2.1  Harlington is a compact village with approximately 900 dwellings, the majority within 10 minutes walk of the village centre and in 1996 had a population of 2,360 people. The total population of Mid Bedfordshire District in the same year was 116,100 so that Harlington represents 2.03 per cent of the District. The village has a Local Council of 12 Parish Councillors with a part time Clerk.

  2.2  Harlington sits in Green Belt land which to the east and south east of the village is designated an Area of Outstanding Natural Beauty (AONB) and Area of Great Landscape Value (AGLV). There are only 23 such AONB areas in England and Wales and this one is perhaps the smallest in the country. The centre of the village has Conservation Area status with a number of listed buildings. There are no significant parcels of land remaining within the Village Development Limit, and the current Draft Local Plan contains no relaxation of the limit.

  2.3  Harlington Churchyard was closed by Order of the Secretary of State in March 1902. In January 1901, a new cemetery was opened, about 0.5 acre in area, divided equally between a secular cemetery and a Church of England (St. Mary the Virgin, Church Road) burial ground. When it was first established, it lay on the village edge. Now, as a result of village growth, the cemetery lies at the centre of the village and has no possibility of expansion.

  2.4  In November 1990, by judicious re-use of allocated spaces, some four remaining burials were possible in the cemetery, none at all in the Church's section. Possibly 24 ashes interments were still available. In 1998, there is now no prospect whatever of burial within the current cemetery in either section. Ashes interment space is limited to small additional areas created around the edges of the cemetery. Even these will shortly be exhausted.


  3.1  The population of Harlington in 1901 was 530 people. Currently, the population is 2,360. Therefore the need for burials or ashes interment may be initially estimated at four times that of 1901. When Harlington Model Village was constructed after 1960, the population more than doubled in size in 10 years. Those who came to live in Harlington at that time were mainly in their thirties. It has been a characteristic of this village that as people's housing needs change with time, they have tended to move within Harlington rather than move out. This may be partly explained by the village's green belt environment and character, but may be influenced as well by the nature of the house designs of the Model Village which lent themselves to extension, allowing occupants to remain in situ as their families grew.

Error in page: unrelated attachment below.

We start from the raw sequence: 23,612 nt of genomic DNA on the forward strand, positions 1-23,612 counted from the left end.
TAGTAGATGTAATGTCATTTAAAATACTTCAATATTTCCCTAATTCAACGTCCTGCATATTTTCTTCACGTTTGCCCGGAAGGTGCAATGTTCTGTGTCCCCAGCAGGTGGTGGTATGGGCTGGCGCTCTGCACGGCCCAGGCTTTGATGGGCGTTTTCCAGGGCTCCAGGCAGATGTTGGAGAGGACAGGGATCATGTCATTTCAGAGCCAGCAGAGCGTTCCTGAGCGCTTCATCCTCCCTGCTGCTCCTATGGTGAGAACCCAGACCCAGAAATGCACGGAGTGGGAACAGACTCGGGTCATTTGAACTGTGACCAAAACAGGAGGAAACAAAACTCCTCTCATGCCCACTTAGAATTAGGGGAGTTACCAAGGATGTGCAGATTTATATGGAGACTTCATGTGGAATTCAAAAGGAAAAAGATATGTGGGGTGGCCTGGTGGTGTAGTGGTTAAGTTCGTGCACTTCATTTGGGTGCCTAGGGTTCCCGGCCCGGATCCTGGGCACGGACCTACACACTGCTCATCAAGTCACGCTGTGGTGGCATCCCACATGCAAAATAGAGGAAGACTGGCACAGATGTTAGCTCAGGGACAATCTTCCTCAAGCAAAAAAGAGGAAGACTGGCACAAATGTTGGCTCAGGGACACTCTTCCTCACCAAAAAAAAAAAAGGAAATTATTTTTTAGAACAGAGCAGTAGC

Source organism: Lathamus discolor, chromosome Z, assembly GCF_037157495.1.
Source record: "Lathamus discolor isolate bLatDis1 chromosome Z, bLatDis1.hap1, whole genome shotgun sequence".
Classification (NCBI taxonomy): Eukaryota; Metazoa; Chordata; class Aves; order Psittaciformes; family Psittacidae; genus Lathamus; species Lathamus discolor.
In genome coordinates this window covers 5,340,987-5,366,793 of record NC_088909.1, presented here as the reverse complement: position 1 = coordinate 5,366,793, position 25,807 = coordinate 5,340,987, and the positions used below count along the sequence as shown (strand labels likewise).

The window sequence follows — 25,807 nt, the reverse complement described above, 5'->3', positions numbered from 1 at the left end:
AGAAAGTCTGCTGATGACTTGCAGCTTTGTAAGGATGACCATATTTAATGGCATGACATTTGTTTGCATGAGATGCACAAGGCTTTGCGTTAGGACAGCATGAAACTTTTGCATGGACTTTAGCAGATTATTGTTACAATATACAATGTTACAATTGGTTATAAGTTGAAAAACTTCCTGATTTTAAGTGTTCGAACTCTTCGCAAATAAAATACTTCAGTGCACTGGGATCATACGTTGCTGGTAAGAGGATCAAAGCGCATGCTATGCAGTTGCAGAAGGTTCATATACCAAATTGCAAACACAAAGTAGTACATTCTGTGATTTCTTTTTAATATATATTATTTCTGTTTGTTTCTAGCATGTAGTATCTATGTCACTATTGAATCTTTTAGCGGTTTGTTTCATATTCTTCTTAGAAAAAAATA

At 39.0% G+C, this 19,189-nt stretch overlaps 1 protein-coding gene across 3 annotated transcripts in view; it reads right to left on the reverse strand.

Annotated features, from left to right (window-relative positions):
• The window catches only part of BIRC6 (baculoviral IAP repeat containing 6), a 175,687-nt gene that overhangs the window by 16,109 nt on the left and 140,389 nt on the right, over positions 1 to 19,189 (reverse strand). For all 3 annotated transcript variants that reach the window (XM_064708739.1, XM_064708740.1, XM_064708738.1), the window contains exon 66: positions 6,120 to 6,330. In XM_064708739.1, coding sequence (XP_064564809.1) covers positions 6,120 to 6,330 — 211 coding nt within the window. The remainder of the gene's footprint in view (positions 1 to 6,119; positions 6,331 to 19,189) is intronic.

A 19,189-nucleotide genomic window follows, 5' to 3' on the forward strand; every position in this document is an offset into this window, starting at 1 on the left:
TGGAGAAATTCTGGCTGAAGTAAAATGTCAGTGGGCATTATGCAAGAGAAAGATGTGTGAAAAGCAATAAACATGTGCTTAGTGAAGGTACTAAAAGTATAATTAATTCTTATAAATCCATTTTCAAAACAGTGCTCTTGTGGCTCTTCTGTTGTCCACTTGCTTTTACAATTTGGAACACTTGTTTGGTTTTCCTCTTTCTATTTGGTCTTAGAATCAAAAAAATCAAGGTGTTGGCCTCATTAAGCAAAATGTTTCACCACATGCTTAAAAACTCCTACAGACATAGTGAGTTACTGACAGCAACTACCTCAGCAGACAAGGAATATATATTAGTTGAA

3.2  Those people who were in their thirties when they arrived during 1961 to 1971 are now in their sixties in 1998. The number of deaths each year that the Parish Council has been able to ascertain averages out over the last 12 years to 17 per annum. There were 23 deaths in 1997. The rate for 1998 estimated from the number in the first few months of the year is 24.

  3.3  Although it may be argued that not all deaths lead to burials, some preferring cremation, in Harlington, as in most village environments, older people tend to be more conservative in their attitudes. At the moment, since there is no possibility of anyone being buried in Harlington, naturally the proportion of those choosing cremation in order to be interred locally, has risen.

  3.4  Parish Councils have no statutory duty to provide a burial ground. Villagers, however expect them to make provision, or have provision made available by a Local Authority. All the inhabitants of a Civil Parish, whether churchgoers or not, have a lawful right to be buried in their Parish Church's Churchyard, even if it is full and regardless of their religion, unless it has been properly closed by an Order in Council via the Secretary of State. Normally when there is such a closure, alternative burial provision is available locally. In the case of Harlington, there is no District Cemetery or easily accessible alternative except the cemeteries and churchyards of nearby villages, or the use of large town burial grounds such as at Luton's Butterfield Green Cemetery where public transport access is so awkward that car travel is the only practical means for relatives to visit graves or memorials.